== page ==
What I wish I knew about wishing well weddings

If you have been living together for a while, you may already have everything you need for day to day living. So, when it comes to your wedding, you may opt to have a wishing well rather than leaving it open for people to buy you gifts, or choosing items from a gift registry that are really just updated versions of what you already have.

Wishing wells can be a great way for your guests to pitch in to help you with an expensive purchase you’ve always wanted but was out of your reach, or to help to fund your honeymoon or even put towards a house deposit. All of these things and more are definitely more practical than three toasters, a crystal decanter, and two sets of silverware.

But, there are a few things you need to know before committing to a wishing well.

They can be divisive

While you might work out a wishing well is best for you and your partner, some of your guests might not be so excited about it. Some people just love buying gifts (and may very well choose to do so anyway) and revel in the opportunity to show creativity in their choice of gift for you. Others may simply feel a bit funny about giving money or may stress out about what “the right” amount to give is. (Answer: there isn’t one. It is simply what you want to give and what you can afford.)

Communicate its purpose

Traditionally, couples who choose to have a wishing well will include a separate card with their invitations with a generic or more personalised poem explaining their decision. It might help to allay some of the weirdness for those who don’t usually like to give money to also include something about what you intend to use the money for, so they don’t think it will pay for the next quarter’s electricity bill.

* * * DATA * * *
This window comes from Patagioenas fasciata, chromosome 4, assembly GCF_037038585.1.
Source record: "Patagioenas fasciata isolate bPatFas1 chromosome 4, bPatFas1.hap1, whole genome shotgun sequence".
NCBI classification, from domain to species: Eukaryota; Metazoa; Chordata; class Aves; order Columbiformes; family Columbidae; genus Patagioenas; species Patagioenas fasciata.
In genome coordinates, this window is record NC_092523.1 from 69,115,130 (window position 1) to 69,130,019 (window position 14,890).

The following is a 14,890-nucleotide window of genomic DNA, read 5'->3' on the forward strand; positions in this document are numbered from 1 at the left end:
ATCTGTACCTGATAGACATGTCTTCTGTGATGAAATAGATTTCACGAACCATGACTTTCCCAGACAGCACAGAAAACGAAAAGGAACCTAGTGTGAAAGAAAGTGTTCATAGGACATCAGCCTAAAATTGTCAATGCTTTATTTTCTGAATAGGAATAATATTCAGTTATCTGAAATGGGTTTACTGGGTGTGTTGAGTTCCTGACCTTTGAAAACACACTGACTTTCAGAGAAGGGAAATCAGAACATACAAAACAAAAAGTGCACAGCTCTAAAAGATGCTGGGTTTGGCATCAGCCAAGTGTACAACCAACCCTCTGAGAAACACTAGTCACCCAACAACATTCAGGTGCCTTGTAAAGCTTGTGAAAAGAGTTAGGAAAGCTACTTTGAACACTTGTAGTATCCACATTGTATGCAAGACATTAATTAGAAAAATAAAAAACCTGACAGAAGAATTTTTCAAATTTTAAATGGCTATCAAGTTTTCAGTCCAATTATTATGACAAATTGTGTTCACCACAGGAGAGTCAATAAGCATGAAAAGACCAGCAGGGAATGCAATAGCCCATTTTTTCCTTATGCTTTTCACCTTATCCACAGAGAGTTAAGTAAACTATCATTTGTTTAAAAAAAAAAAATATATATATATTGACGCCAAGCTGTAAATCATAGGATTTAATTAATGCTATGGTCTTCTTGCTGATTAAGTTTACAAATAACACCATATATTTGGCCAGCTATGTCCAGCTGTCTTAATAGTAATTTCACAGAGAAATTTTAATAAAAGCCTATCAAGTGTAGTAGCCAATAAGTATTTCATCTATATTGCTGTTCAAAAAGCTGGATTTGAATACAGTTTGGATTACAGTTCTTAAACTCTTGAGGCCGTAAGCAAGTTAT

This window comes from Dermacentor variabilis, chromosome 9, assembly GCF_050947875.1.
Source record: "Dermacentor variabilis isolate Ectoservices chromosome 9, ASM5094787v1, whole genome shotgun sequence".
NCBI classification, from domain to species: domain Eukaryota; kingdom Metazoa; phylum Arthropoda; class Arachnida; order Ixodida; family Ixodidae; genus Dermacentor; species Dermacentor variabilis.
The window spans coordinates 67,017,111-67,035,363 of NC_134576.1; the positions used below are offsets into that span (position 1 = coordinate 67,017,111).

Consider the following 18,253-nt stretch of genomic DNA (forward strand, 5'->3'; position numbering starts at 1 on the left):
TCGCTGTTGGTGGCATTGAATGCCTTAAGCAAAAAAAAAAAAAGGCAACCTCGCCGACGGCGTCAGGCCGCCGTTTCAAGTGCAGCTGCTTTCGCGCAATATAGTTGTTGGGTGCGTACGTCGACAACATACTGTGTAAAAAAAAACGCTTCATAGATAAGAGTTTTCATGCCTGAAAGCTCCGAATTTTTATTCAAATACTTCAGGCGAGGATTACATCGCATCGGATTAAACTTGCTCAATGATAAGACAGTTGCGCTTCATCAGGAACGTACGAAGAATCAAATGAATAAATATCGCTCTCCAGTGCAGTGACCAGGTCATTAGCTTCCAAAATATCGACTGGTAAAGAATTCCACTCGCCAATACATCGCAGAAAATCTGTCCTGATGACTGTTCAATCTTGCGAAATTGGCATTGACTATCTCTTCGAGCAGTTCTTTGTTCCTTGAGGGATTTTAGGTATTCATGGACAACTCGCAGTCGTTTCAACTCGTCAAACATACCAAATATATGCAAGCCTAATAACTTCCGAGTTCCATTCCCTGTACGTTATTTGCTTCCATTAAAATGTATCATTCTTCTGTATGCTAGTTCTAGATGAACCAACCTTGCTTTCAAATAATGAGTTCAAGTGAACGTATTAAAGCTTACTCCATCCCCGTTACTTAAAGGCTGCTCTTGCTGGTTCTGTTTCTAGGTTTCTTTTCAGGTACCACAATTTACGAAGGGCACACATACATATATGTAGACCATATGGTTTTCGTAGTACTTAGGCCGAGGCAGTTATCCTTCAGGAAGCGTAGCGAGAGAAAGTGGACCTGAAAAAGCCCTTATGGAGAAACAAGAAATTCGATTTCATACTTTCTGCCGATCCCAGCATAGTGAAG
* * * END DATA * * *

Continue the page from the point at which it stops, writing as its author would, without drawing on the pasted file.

Place it in a quiet corner at your reception

Avoid placing the wishing well (or money tree, or whatever other version you have created for your wedding) in a prominent place at your reception. While some guests may have come prepared with their gift already tucked inside a card or sealed envelope, others may have visited an ATM on the way in and will put loose cash into it. If you place it in an area where there is only a small amount of foot traffic, those who fall into the latter category will feel a little more comfortable. You may want to consider leaving blank envelopes near your well for this reason.

Don’t be offended by what you find

While there are some etiquette guidelines that say guests should give what the couple would spend on having them at their wedding, this is a very grey area. Worst still, other guidelines say to gift what you would normally spend on a wedding gift, and that can be difficult for those who haven’t been to a wedding before. A good rule to go by when opening up the cards after the wedding is to be grateful for what you have been given, as you will find as little as $20 in one card and as much as $300 in another. Don’t be offended by those who give less, it’s not a reflection of how they feel about you and your partner.

Show guests where the money went

Now that they have all chipped in, make sure you keep them updated on how you spent it. If it was for your honeymoon, send them an email or tag them on social media to show them all of the amazing places you visited or experiences you had. If it was for a bespoke art piece for your living room wall, send them photos! And if it was to go towards your house deposit, include them in photos of you with a SOLD sign or even invite them to a small housewarming to thank them all at the same time.

Be inspired by Real Weddings across the UK

Find suppliers

Use Easy Weddings to connect with your dream wedding suppliers.
Browse the directory and start planning today!